Payroll taxes

The 12.4% payroll tax is divided evenly between employers and employees and applies to the first $137,700 of an individual’s income (scheduled to go up to $142,400 in 2020). There is also a 2.9% Medicare Tax which is split equally between the employer and the employee with no income limit.

Biden would maintain the 12.4% tax split between employers and employees and keep the $142,400 cap but would institute the tax on earned income above $400,000. The gap between the two wage levels would gradually close with annual inflationary increases.

International taxes (GILTI, offshoring)

GILTI (Global Intangible Low-Tax Income): Established by the TCJA, U.S. multinationals are required to pay a foreign tax rate of between 10.5% and 13.125%.

A scheduled increase in the effective rate to 16.406% is scheduled to begin in 2026.

Offshoring taxes: The TCJA includes a tax deduction for corporations that manufacture in the U.S. and sell overseas.

GILTI: Biden would double the tax rate to 21% and assess a minimum tax on a country-by-country basis.

Offshoring taxes: Biden would establish a 10% penalty surtax on profits for goods and services manufactured offshore and a 10% advanceable “Made in America” tax credit to create U.S. manufacturing jobs. Biden would also close offshoring tax loopholes in the TCJA.

Estate taxes

The estate tax exemption for 2020 is $11,580,000. Transfers of appreciated property at death get a step-up in basis.

The exemption is scheduled to revert to pre-TCJA levels.

Biden would return the estate tax to 2009 levels, eliminate the current step-up in basis on inherited assets, and eliminate the step-up at death provision for inherited property passed along by the decedent.

Individual tax rates

The top marginal rate is 37% for income over $518,400 for individuals and $622,050 for married filing jointly. This was lowered from 39.6% pre-TCJA.

Biden would restore the 39.6% rate for taxable income above $400,000. This represents only the top rate.

Individual tax credits

Currently, individuals can claim a maximum of $2,000 Child Tax Credit (CTC) plus a $500 dependent credit.

Individuals may claim a maximum dependent care credit of $600 ($1,200 for two or more children).

The CTC is scheduled to revert to pre-TCJA levels ($1,000) after 2025.

Biden would expand the CTC to $3,000 for children age 17 and under and offer a $600 bonus for children age 6 and under. It would also be fully refundable.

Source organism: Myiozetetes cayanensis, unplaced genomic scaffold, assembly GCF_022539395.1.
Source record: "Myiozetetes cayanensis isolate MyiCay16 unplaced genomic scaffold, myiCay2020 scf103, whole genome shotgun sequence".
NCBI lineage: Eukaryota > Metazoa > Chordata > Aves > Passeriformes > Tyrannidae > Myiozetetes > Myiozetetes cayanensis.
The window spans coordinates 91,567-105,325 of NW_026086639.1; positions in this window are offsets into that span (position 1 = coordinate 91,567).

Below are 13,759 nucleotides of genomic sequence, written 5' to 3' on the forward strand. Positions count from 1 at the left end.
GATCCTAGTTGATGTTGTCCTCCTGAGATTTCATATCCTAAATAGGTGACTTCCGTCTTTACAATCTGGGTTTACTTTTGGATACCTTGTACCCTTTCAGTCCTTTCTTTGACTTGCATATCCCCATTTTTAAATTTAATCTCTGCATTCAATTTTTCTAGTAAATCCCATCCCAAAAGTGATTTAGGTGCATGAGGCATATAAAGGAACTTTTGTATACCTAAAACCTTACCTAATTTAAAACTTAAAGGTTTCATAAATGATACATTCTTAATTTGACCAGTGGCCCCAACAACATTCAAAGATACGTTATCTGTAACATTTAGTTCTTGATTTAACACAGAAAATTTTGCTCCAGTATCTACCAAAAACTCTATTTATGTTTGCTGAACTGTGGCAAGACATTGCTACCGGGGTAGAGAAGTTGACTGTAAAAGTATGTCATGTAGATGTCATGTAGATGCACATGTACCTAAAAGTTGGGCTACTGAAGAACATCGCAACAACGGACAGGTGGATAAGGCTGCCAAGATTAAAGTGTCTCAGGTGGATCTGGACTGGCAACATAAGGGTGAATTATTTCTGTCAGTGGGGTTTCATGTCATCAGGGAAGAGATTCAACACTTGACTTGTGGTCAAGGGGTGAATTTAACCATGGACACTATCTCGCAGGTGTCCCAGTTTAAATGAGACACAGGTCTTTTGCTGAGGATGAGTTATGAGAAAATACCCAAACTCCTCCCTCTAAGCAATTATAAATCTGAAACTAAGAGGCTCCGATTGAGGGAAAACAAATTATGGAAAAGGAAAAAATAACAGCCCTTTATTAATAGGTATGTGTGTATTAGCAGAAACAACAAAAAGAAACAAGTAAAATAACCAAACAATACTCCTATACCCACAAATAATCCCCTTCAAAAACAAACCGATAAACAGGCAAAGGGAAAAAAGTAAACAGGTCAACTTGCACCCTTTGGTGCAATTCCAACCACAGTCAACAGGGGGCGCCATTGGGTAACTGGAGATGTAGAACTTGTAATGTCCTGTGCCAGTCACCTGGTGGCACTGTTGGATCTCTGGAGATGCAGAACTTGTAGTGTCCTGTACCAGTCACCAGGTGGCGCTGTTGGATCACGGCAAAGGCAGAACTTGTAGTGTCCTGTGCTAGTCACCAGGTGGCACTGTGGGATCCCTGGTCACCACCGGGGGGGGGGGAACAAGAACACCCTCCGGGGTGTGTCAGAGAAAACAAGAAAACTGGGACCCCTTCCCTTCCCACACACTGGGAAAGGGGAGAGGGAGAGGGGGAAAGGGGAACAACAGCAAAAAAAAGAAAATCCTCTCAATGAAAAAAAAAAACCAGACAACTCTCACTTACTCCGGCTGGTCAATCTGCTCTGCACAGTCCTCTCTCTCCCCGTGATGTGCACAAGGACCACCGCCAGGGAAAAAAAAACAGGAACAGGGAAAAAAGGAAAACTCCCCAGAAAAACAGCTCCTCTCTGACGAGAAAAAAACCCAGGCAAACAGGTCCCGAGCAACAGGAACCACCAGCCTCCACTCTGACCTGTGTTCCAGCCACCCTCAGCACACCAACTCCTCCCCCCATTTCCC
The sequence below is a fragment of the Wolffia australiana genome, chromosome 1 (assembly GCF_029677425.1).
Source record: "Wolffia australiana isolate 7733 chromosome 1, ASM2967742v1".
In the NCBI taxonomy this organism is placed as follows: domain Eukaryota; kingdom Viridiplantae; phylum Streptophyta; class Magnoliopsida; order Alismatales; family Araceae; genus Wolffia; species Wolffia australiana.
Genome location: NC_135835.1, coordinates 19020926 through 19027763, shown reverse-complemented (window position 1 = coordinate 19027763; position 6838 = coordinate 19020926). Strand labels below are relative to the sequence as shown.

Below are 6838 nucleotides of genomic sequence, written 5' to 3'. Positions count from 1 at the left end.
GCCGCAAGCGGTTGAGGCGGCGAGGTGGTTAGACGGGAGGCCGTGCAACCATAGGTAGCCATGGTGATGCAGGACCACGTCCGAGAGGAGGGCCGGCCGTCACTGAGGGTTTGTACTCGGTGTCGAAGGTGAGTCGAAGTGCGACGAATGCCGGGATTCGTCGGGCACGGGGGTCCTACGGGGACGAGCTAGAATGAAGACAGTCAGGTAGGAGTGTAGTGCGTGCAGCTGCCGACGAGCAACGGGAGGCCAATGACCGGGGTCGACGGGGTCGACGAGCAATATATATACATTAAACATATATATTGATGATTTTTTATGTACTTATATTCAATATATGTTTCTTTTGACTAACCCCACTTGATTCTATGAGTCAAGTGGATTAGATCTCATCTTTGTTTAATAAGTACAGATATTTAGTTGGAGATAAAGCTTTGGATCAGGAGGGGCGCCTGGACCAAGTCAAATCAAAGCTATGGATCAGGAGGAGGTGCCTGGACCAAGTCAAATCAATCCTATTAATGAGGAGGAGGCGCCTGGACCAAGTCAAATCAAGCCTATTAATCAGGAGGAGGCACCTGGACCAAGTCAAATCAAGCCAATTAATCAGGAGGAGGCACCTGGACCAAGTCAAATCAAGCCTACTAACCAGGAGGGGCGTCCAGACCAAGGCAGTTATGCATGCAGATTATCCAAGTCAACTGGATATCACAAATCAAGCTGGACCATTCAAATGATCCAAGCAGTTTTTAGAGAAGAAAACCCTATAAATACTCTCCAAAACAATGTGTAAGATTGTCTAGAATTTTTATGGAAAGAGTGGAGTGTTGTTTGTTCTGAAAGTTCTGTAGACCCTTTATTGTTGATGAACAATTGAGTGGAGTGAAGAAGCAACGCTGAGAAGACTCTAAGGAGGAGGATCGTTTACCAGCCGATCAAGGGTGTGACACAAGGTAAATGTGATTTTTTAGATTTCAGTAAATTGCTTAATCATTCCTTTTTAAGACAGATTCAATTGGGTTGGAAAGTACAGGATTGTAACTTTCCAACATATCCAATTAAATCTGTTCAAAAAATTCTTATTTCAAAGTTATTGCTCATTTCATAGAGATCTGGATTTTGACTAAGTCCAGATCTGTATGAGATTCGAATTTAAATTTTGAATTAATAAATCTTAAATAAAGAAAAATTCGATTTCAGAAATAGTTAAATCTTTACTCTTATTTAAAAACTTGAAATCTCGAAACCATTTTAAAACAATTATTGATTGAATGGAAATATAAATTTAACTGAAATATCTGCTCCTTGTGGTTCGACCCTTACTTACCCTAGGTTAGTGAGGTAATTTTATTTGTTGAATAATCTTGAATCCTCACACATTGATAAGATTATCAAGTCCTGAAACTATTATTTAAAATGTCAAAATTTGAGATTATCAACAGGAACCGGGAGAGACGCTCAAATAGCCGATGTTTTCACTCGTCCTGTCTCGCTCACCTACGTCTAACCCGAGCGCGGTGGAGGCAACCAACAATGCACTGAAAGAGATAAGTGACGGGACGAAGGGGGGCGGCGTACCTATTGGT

He has also proposed increasing the child and dependent care tax credit to $8,000 ($16,000 for two or more children), and he has proposed a new tax credit of up to $5,000 for informal caregivers.

Separately, Biden has also proposed a $15,000 tax credit for first-time homebuyers.

Qualified Business Income Deduction under Section 199A

As previously discussed, many businesses qualify for a 20% qualified business income tax deduction lowering the effective rate of tax for S corporation shareholders and partners in partnerships to 29.6% for qualifying businesses.

Biden would phase out the tax benefits associated with the qualified business income deduction for those making more than $400,000 annually.

Education

Forgiven student loan debt is included in taxable income.

There is no tax credit for contributions to state-authorized organizations that sponsor scholarships.

Biden would exclude forgiven student loan debt from taxable income.

Small businesses

There are current tax credits for some of the costs to start a retirement plan.

Biden would offer tax credits for businesses that adopt a retirement savings plan and offer most workers without a pension or 401(k) access to an “automatic 401(k)”.

Itemized deductions

For 2020, the standard deduction is $12,400 for single/married filing separately and $24,800 for married filing jointly.

After 2025, the standard deduction is scheduled to revert to pre-TCJA amounts, or $6,350 for single /married filing separately and $12,700 for married filing jointly.

The TCJA suspended the personal exemption and most individual deductions through 2025.

It also capped the SALT deduction at $10,000, which will remain in place until 2025, unless repealed.

Biden would enact a provision that would cap the tax benefit of itemized deductions at 28%.

SALT cap: Senate minority leader Charles Schumer has pledged to repeal the cap should Biden win in November (the House of Representatives has already passed legislation to repeal the SALT cap).

Opportunity Zones

Biden has proposed incentivizing - opportunity zone funds to partner with community organizations and have the Treasury Department review the program’s regulations of the tax incentives. He would also increase reporting and public disclosure requirements.
Alternative energy Biden would expand renewable energy tax credits and credits for residential energy efficiency and restore the Energy Investment Tax Credit (ITC) and the Electric Vehicle Tax Credit.


If you have questions about your specific situation, please contact us. We’re here to help.

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Biden's tax plan and what may change from current tax law